It took a few minutes to find out because of my bad memory as usual, Avi, but I was finally able to "dig it up". You can get it from http://memory.dataram.com/products-and-services/software/ramdisk
, and it is free for "disks" less than or equal to 4GB in size (mine is 402,632,704 bytes and I'm not even sure I could get much larger given that this machine is using a 32-bit processor and I have just under 4GB of actual, physical, RAM) and $17.99 for sizes greater than that (I would assume 64-bit Windows but I don't know that). Said software has only two disadvantages that I can see: writing itself to a physical hard disk on shutdown and reloading itself from same on system start up could take a while if you have rather slow physical hard disks and/or a very large RAM disk, and you lose everything done on the RAM disk since the last write to the file on the physical hard disk if Windows crashes, but I've configured it to automatically save itself to a physical hard disk every 30 minutes so I would lose, at most, half an hour's work and Windows 7 has been very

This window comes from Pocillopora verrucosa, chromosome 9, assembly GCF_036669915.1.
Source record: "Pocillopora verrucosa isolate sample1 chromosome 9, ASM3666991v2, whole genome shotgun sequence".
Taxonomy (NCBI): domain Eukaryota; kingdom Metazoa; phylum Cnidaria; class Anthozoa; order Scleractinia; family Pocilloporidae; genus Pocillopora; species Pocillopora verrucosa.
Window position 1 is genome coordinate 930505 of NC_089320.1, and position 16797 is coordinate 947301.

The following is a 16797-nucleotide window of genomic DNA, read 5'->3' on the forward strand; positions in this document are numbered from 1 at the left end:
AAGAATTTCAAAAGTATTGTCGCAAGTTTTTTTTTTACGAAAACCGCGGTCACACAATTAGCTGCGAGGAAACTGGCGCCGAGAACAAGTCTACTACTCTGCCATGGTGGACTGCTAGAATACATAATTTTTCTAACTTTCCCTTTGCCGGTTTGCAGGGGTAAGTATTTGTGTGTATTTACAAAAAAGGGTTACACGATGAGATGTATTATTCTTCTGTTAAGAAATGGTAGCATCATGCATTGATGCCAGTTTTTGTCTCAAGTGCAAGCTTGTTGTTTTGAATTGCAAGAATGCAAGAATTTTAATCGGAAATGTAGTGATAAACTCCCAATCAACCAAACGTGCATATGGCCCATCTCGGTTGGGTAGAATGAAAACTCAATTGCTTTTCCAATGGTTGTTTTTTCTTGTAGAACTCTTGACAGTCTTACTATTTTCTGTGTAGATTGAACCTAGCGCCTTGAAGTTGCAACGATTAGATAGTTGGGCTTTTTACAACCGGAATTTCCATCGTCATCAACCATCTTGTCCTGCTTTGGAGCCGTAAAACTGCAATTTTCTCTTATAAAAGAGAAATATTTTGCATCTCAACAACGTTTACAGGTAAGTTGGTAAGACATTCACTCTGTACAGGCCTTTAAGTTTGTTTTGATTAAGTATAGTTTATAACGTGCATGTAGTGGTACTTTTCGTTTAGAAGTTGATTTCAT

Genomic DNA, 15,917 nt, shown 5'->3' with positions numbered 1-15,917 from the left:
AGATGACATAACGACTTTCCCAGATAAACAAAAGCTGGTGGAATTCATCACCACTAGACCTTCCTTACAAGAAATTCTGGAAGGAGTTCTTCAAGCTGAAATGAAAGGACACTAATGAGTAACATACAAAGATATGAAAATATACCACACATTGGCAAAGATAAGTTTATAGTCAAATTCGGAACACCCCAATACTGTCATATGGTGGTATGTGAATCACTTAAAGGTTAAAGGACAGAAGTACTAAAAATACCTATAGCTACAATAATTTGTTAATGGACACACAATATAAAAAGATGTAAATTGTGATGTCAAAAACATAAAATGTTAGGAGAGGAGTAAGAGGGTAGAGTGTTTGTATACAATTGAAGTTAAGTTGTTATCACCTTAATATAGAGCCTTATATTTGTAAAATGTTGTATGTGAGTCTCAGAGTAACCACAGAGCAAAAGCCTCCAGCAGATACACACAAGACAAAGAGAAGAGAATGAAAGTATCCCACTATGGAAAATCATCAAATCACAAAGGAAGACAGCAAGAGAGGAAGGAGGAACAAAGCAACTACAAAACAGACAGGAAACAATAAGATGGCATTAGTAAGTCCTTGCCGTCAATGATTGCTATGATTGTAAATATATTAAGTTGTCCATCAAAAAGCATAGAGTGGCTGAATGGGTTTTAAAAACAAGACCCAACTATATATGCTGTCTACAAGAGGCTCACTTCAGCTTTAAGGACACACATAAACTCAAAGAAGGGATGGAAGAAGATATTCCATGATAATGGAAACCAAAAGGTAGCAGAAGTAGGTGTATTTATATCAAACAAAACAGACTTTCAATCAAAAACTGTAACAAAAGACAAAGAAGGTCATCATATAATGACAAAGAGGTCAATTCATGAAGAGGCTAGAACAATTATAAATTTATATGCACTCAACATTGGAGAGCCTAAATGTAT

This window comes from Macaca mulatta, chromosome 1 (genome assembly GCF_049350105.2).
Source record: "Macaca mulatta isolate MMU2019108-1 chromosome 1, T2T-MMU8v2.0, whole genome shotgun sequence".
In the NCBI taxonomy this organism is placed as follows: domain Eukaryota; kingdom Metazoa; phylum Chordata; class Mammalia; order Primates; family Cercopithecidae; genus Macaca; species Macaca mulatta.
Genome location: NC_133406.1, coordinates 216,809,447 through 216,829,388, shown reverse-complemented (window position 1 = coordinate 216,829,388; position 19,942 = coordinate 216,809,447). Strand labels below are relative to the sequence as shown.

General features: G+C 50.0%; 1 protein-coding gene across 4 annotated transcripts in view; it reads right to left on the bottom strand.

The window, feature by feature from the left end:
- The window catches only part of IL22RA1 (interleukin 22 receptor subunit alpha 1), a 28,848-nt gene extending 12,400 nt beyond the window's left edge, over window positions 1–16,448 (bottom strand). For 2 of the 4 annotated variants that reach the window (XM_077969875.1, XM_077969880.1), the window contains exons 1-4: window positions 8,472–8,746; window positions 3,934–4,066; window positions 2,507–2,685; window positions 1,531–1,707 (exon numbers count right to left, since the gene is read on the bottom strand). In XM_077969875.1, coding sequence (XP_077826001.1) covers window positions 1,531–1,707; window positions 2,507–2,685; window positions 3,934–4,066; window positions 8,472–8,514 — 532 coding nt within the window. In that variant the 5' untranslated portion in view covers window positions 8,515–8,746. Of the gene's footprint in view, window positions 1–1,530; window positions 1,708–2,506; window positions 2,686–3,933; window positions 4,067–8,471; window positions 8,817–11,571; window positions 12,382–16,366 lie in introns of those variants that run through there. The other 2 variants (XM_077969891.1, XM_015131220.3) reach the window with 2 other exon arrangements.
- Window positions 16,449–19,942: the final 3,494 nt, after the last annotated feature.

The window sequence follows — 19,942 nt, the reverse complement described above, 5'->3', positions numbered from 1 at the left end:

stable for me. I would guess that saving and reloading itself from a physical hard disk takes 2 to 3 minutes or so on this machine, but it's definitely worth it for me. And it's got a nice configuration utility where you specify its size and how often it saves itself to a physical hard disk (mine is set for every 30 minutes at the moment) and where that file is (i.e., what physical drive letter and directory). And as I remember, if you don't initially select "Unformatted" it comes up as some kind of FAT drive which I didn't want, but when you do (which I did) you can then format it NTFS just like any other drive. The version I am using now automatically assigns it to the next available drive letter whereas a previous version let you configure that (and I had configured it to drive Z: ), so that my RAM disk is really drive J: on this machine but I have Z: subst'd to drive J: on system startup. (Having it change from Z: to J: would have been somewhat of a problem because I've got a number of things that I've written where Z: is hard-coded because I specifically don't
want them to run on a real, physical, hard disk and doing that made that impossible so I couldn't make a stupid mistake as I am so fond of doing.) And I have timed it: it is more than 3,000 times faster than the physical hard disk in this machine. For me it's wonderful.